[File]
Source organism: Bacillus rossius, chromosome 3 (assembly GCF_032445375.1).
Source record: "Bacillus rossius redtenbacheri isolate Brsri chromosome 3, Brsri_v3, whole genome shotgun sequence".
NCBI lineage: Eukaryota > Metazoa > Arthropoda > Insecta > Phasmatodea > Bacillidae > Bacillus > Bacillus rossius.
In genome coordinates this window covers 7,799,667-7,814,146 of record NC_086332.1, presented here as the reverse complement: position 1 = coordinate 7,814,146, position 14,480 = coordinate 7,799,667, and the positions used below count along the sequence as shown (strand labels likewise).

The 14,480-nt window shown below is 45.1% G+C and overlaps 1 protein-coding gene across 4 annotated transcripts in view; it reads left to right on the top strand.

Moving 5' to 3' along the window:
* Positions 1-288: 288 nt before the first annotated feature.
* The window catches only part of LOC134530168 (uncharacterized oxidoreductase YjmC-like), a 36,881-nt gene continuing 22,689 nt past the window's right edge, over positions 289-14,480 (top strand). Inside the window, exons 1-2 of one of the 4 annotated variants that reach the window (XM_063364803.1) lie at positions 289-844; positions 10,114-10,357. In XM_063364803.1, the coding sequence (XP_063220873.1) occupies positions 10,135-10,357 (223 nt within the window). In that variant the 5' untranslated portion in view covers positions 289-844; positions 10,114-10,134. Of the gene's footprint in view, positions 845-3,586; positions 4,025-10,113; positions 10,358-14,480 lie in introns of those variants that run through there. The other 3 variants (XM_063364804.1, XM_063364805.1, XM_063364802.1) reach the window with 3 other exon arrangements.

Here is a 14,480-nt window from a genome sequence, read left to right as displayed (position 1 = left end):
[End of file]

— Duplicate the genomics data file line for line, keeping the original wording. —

Source organism: Bacillus rossius, chromosome 3 (assembly GCF_032445375.1).
Source record: "Bacillus rossius redtenbacheri isolate Brsri chromosome 3, Brsri_v3, whole genome shotgun sequence".
NCBI lineage: Eukaryota > Metazoa > Arthropoda > Insecta > Phasmatodea > Bacillidae > Bacillus > Bacillus rossius.
In genome coordinates this window covers 7,799,667-7,814,146 of record NC_086332.1, presented here as the reverse complement: position 1 = coordinate 7,814,146, position 14,480 = coordinate 7,799,667, and the positions used below count along the sequence as shown (strand labels likewise).

The 14,480-nt window shown below is 45.1% G+C and overlaps 1 protein-coding gene across 4 annotated transcripts in view; it reads left to right on the top strand.

Moving 5' to 3' along the window:
* Positions 1-288: 288 nt before the first annotated feature.
* The window catches only part of LOC134530168 (uncharacterized oxidoreductase YjmC-like), a 36,881-nt gene continuing 22,689 nt past the window's right edge, over positions 289-14,480 (top strand). Inside the window, exons 1-2 of one of the 4 annotated variants that reach the window (XM_063364803.1) lie at positions 289-844; positions 10,114-10,357. In XM_063364803.1, the coding sequence (XP_063220873.1) occupies positions 10,135-10,357 (223 nt within the window). In that variant the 5' untranslated portion in view covers positions 289-844; positions 10,114-10,134. Of the gene's footprint in view, positions 845-3,586; positions 4,025-10,113; positions 10,358-14,480 lie in introns of those variants that run through there. The other 3 variants (XM_063364804.1, XM_063364805.1, XM_063364802.1) reach the window with 3 other exon arrangements.

Here is a 14,480-nt window from a genome sequence, read left to right as displayed (position 1 = left end):